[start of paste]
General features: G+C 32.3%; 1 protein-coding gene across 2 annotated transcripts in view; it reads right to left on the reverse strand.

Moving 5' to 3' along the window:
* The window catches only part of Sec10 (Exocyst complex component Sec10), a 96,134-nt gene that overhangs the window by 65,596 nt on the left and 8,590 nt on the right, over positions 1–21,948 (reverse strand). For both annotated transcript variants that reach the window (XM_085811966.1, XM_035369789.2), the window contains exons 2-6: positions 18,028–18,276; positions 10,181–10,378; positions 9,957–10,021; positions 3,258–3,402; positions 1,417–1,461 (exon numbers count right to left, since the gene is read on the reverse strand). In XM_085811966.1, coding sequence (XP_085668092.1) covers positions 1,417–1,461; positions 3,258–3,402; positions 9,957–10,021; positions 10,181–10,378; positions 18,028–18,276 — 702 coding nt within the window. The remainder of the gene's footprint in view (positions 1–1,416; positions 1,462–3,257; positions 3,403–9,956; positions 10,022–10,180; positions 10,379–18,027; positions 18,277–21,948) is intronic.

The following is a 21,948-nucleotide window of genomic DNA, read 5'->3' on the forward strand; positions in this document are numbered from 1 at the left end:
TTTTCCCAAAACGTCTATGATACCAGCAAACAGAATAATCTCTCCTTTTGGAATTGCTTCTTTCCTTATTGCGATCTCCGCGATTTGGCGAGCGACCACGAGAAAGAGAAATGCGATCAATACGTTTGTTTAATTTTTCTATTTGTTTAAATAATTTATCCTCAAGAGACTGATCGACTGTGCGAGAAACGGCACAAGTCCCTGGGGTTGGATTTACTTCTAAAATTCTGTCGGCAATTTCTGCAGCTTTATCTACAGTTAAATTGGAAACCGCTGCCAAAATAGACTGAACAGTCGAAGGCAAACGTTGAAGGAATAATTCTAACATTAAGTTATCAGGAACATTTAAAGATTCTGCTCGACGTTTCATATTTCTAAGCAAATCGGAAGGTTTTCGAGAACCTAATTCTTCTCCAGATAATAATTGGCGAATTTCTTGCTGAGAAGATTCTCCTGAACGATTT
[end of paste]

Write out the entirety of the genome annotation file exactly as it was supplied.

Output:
General features: G+C 32.3%; 1 protein-coding gene across 2 annotated transcripts in view; it reads right to left on the reverse strand.

Moving 5' to 3' along the window:
* The window catches only part of Sec10 (Exocyst complex component Sec10), a 96,134-nt gene that overhangs the window by 65,596 nt on the left and 8,590 nt on the right, over positions 1–21,948 (reverse strand). For both annotated transcript variants that reach the window (XM_085811966.1, XM_035369789.2), the window contains exons 2-6: positions 18,028–18,276; positions 10,181–10,378; positions 9,957–10,021; positions 3,258–3,402; positions 1,417–1,461 (exon numbers count right to left, since the gene is read on the reverse strand). In XM_085811966.1, coding sequence (XP_085668092.1) covers positions 1,417–1,461; positions 3,258–3,402; positions 9,957–10,021; positions 10,181–10,378; positions 18,028–18,276 — 702 coding nt within the window. The remainder of the gene's footprint in view (positions 1–1,416; positions 1,462–3,257; positions 3,403–9,956; positions 10,022–10,180; positions 10,379–18,027; positions 18,277–21,948) is intronic.

The following is a 21,948-nucleotide window of genomic DNA, read 5'->3' on the forward strand; positions in this document are numbered from 1 at the left end:
TTTTCCCAAAACGTCTATGATACCAGCAAACAGAATAATCTCTCCTTTTGGAATTGCTTCTTTCCTTATTGCGATCTCCGCGATTTGGCGAGCGACCACGAGAAAGAGAAATGCGATCAATACGTTTGTTTAATTTTTCTATTTGTTTAAATAATTTATCCTCAAGAGACTGATCGACTGTGCGAGAAACGGCACAAGTCCCTGGGGTTGGATTTACTTCTAAAATTCTGTCGGCAATTTCTGCAGCTTTATCTACAGTTAAATTGGAAACCGCTGCCAAAATAGACTGAACAGTCGAAGGCAAACGTTGAAGGAATAATTCTAACATTAAGTTATCAGGAACATTTAAAGATTCTGCTCGACGTTTCATATTTCTAAGCAAATCGGAAGGTTTTCGAGAACCTAATTCTTCTCCAGATAATAATTGGCGAATTTCTTGCTGAGAAGATTCTCCTGAACGATTT